Just to inform you, there are two options: cutting the disc to a lacquer or to a copper plate (DMM). Regardless of the chosen method, cutting vinyl is a crucial step that must be completed before a vinyl record enters the pressing phase. It’s the stage between supplying your music master and the music actually being pressed on the vinyl record.

Which cutting is the best, if valued from the listener’s perspective? 

“If a person is not skilled, they may not even think about it. I can’t definitively say that one way is better than the other; they involve slightly different technologies. Each material resonates in its own unique way. Personally, I prefer lacquer the most. Its sound can be both soft and sharp, with plenty of bass. For DJs, records are cut deeper to achieve a wider and deeper groove. Achieving this in metal is challenging. On the other hand, it’s possible to record longer albums on a copper plate. I’m not implying that it’s impossible to do the same in lacquer, but it’s preferable to avoid it due to other technical considerations,” explains Dovilis.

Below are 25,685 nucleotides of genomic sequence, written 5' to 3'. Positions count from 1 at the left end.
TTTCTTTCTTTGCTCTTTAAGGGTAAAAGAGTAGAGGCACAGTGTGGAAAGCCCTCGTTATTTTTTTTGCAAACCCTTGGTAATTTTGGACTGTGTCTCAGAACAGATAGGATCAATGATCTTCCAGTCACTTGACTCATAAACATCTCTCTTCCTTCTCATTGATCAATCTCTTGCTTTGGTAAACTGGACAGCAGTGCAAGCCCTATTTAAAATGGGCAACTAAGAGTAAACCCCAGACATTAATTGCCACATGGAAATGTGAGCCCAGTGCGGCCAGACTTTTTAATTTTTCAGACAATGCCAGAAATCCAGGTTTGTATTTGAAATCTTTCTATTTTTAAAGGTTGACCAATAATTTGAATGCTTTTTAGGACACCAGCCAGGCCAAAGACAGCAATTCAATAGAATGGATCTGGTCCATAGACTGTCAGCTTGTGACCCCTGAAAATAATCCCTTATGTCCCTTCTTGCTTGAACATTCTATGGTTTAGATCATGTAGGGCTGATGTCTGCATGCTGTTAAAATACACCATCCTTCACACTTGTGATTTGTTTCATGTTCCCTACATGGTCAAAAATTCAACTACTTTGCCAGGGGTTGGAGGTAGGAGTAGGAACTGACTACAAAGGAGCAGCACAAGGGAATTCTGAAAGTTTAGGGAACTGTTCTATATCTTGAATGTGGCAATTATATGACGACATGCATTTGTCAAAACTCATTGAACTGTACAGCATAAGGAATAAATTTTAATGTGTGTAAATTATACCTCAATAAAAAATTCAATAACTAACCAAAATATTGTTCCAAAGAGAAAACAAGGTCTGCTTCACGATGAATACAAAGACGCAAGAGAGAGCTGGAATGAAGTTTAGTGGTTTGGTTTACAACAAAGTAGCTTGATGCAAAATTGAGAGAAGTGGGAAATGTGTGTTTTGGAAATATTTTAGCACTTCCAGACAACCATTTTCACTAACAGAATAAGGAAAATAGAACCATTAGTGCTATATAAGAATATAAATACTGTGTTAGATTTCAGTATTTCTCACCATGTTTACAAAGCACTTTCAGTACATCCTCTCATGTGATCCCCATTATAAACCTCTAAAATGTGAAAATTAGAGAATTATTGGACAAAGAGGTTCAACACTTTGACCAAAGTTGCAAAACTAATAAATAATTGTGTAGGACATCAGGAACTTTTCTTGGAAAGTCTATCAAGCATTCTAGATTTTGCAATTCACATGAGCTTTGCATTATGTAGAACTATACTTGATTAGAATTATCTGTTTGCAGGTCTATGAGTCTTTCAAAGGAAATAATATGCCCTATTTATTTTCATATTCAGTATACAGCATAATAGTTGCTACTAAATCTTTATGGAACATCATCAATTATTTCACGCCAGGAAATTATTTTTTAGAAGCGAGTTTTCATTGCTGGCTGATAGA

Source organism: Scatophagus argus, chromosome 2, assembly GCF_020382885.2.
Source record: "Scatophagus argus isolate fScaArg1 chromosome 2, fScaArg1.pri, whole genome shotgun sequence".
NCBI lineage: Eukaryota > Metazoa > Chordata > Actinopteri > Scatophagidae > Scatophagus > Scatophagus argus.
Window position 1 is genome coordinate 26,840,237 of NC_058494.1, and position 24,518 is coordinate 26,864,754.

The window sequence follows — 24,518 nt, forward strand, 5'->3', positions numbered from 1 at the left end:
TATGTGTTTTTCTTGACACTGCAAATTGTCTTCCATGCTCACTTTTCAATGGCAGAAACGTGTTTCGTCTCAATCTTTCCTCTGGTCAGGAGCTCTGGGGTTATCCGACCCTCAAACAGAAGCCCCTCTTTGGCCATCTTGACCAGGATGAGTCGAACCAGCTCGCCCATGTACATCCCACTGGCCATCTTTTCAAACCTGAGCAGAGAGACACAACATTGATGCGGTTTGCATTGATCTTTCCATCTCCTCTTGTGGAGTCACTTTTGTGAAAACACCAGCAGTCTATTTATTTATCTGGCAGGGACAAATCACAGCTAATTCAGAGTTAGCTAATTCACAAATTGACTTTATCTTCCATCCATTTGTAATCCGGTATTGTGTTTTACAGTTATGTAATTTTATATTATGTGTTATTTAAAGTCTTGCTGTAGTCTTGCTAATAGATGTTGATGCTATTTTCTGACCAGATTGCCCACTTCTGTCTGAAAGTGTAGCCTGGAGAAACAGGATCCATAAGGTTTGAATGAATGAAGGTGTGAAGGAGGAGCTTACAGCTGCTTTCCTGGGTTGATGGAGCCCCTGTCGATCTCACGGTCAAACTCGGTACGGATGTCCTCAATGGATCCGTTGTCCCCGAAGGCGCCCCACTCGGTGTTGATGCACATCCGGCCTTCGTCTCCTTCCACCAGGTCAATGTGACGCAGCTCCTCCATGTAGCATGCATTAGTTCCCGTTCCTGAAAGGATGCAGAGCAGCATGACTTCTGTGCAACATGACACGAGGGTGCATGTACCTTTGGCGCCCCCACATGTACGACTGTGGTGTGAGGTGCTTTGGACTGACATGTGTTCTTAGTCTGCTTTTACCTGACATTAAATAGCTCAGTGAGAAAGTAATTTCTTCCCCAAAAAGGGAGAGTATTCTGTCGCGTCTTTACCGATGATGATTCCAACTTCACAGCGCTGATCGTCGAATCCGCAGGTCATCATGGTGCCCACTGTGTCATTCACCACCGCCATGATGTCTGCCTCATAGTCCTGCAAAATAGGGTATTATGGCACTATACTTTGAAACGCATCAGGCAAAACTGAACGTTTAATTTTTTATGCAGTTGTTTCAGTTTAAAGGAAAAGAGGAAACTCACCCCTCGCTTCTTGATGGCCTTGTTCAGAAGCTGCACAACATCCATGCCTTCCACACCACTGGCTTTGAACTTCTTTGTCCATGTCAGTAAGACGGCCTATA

How can you ensure the music will sound good on vinyl?

“Whether it will be good or not relies on the mastering process – preparing the sound for the record. There are certain limitations when translating audio onto physical media. On the one hand, everything is clear; technologically, it must be executed a certain way. On the other hand, you need to have experience. Most often, the person who typically handles vinyl mastering isn’t the one who worked at the cutting lathes. So you need to have a sense for it, perhaps a connection with someone who is cutting the master discs, and that assistance proves invaluable,” he elaborates.

“And Dovilis, how do you make sure that your cutting is successful?” I ask.

“What is recorded in the lacquer, within the vinyl master, gets sent to the factory without any additional listening. It’s so delicate that you can’t even touch it with your finger. What you’re able to do, though, is meticulously inspect the master under a microscope. However, to actually experience the results, a test press needs to be done. First, a stamper is made from the master, which is then placed onto the vinyl record press to produce a set of a few test pressings, yielding records for your evaluation. Once you confirm that everything is in order, you can proceed with pressing the desired number of copies. This meticulous process serves as the primary quality control procedure when you finally receive those pressings,” he explains.